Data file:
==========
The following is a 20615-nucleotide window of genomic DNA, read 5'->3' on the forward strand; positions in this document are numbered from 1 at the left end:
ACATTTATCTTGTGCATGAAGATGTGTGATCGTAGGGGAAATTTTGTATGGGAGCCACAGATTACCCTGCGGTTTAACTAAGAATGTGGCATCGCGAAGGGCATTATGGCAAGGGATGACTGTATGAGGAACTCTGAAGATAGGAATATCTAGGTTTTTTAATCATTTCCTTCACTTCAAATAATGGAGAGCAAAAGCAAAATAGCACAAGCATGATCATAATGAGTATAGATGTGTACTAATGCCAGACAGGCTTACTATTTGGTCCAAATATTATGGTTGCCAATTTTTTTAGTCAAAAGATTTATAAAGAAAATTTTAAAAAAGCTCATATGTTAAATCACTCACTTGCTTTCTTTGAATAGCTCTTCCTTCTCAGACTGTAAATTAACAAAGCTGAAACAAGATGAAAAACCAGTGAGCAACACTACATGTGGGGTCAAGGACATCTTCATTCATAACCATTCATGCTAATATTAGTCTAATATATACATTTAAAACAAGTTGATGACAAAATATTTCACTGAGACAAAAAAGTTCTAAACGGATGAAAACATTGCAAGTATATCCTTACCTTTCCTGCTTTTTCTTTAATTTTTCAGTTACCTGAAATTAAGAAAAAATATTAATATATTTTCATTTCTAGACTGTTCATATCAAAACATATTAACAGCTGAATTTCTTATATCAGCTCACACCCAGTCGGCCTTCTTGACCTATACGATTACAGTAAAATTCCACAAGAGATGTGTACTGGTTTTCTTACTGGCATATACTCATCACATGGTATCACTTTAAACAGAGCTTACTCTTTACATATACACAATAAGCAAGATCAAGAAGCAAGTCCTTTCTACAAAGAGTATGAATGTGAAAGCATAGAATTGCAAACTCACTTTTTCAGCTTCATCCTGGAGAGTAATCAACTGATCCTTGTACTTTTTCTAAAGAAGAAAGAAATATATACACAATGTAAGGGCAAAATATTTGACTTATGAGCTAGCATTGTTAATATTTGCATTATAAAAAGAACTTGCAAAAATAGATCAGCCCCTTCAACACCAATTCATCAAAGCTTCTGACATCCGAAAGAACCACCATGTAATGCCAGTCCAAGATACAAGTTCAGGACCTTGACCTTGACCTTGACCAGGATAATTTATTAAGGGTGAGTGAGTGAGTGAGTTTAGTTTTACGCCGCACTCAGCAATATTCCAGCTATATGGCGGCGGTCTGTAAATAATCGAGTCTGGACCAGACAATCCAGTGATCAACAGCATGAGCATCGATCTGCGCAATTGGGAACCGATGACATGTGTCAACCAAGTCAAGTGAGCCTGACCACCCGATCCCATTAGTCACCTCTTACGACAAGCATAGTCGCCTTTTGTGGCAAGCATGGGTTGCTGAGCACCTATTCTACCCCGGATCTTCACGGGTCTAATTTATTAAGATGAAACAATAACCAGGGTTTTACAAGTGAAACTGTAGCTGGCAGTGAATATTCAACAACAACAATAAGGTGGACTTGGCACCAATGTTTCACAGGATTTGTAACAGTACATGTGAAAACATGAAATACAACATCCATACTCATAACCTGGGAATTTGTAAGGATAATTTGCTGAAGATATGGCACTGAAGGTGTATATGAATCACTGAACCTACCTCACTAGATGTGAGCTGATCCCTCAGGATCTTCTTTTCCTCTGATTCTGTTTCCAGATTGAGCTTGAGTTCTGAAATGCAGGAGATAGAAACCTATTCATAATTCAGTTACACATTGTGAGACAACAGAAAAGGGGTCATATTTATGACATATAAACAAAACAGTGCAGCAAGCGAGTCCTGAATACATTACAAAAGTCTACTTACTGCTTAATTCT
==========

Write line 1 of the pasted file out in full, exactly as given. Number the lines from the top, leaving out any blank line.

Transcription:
The following is a 20615-nucleotide window of genomic DNA, read 5'->3' on the forward strand; positions in this document are numbered from 1 at the left end: